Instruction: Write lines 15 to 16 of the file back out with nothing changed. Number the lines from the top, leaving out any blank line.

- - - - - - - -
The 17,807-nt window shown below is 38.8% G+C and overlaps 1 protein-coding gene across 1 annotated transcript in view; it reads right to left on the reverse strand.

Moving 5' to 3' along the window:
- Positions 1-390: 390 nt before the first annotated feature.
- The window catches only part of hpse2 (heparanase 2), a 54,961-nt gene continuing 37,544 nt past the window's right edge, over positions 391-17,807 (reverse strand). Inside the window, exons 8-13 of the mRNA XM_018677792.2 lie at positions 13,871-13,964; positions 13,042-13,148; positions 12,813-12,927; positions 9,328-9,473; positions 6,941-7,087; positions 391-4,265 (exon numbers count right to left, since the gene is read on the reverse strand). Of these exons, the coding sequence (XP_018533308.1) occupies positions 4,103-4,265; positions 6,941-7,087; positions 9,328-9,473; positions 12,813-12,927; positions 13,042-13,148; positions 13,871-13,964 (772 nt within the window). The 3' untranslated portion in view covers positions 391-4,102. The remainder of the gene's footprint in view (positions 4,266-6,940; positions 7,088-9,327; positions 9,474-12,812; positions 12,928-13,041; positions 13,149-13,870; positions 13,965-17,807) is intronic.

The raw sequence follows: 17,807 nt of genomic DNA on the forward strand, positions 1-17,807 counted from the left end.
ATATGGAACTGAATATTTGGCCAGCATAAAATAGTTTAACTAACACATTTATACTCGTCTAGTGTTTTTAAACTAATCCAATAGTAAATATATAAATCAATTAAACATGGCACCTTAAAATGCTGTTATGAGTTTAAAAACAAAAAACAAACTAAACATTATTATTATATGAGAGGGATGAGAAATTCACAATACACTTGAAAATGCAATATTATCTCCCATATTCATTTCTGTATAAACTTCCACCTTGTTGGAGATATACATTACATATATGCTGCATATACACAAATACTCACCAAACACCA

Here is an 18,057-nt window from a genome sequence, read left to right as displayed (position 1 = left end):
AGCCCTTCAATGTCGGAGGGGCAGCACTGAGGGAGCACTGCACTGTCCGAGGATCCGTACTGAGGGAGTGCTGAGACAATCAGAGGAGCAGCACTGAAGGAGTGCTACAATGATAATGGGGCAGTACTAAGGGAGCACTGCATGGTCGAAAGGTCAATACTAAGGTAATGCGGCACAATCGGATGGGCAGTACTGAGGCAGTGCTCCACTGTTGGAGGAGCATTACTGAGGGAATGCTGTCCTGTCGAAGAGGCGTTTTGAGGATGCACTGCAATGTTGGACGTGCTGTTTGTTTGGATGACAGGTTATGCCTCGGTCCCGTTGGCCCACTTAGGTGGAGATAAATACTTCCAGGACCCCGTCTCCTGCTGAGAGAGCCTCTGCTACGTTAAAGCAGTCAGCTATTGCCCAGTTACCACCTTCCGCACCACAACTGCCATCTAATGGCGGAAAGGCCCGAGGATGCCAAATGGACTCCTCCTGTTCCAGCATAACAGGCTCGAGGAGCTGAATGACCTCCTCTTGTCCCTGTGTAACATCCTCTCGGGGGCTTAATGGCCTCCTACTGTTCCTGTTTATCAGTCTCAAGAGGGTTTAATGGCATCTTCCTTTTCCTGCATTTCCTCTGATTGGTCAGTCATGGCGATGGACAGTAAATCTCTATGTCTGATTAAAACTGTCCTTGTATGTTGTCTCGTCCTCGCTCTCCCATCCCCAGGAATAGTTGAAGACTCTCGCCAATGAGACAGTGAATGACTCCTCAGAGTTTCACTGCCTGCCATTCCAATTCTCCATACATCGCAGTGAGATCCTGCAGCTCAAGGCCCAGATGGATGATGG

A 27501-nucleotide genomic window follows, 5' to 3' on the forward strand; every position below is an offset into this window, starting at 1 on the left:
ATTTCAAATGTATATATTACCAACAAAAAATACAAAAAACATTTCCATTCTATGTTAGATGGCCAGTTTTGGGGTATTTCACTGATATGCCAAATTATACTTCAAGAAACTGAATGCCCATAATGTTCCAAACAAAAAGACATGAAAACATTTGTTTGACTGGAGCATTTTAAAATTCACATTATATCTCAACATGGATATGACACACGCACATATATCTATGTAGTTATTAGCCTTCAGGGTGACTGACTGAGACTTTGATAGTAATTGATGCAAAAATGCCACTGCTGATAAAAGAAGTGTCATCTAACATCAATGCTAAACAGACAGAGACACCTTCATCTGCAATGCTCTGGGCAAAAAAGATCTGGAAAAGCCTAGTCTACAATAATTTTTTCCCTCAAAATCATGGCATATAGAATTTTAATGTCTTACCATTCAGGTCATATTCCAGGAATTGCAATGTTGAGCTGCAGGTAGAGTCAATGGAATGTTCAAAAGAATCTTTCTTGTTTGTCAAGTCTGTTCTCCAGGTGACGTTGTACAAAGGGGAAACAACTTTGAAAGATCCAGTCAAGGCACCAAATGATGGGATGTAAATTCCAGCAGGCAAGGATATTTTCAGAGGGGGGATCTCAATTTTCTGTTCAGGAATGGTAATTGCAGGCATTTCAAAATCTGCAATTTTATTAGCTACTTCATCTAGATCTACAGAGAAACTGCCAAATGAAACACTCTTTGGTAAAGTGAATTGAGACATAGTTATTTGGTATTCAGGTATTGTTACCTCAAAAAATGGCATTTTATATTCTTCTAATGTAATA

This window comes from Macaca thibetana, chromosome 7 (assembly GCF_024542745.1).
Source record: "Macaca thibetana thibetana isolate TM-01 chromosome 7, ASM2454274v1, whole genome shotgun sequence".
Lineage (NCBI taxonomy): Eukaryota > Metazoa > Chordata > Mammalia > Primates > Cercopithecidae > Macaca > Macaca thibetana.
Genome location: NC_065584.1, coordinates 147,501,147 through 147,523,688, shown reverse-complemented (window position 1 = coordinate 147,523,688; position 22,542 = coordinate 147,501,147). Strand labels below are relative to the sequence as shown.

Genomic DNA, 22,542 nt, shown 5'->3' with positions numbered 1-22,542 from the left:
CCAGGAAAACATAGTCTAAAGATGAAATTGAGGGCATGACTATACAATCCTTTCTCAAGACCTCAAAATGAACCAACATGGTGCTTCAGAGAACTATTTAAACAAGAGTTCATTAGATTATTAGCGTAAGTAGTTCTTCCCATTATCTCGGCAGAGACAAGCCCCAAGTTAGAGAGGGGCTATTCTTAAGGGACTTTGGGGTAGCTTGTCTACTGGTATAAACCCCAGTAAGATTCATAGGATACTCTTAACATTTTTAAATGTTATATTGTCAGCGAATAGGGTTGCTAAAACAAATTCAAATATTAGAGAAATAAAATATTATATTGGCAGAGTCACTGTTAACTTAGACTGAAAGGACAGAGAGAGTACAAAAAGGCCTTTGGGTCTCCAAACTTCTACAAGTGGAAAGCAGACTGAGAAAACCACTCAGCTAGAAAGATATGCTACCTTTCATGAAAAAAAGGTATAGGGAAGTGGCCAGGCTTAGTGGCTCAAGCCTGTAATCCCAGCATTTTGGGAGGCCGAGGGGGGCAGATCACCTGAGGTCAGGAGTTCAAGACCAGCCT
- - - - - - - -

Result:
Genomic DNA, 22,542 nt, shown 5'->3' with positions numbered 1-22,542 from the left:
CCAGGAAAACATAGTCTAAAGATGAAATTGAGGGCATGACTATACAATCCTTTCTCAAGACCTCAAAATGAACCAACATGGTGCTTCAGAGAACTATTTAAACAAGAGTTCATTAGATTATTAGCGTAAGTAGTTCTTCCCATTATCTCGGCAGAGACAAGCCCCAAGTTAGAGAGGGGCTATTCTTAAGGGACTTTGGGGTAGCTTGTCTACTGGTATAAACCCCAGTAAGATTCATAGGATACTCTTAACATTTTTAAATGTTATATTGTCAGCGAATAGGGTTGCTAAAACAAATTCAAATATTAGAGAAATAAAATATTATATTGGCAGAGTCACTGTTAACTTAGACTGAAAGGACAGAGAGAGTACAAAAAGGCCTTTGGGTCTCCAAACTTCTACAAGTGGAAAGCAGACTGAGAAAACCACTCAGCTAGAAAGATATGCTACCTTTCATGAAAAAAAGGTATAGGGAAGTGGCCAGGCTTAGTGGCTCAAGCCTGTAATCCCAGCATTTTGGGAGGCCGAGGGGGGCAGATCACCTGAGGTCAGGAGTTCAAGACCAGCCT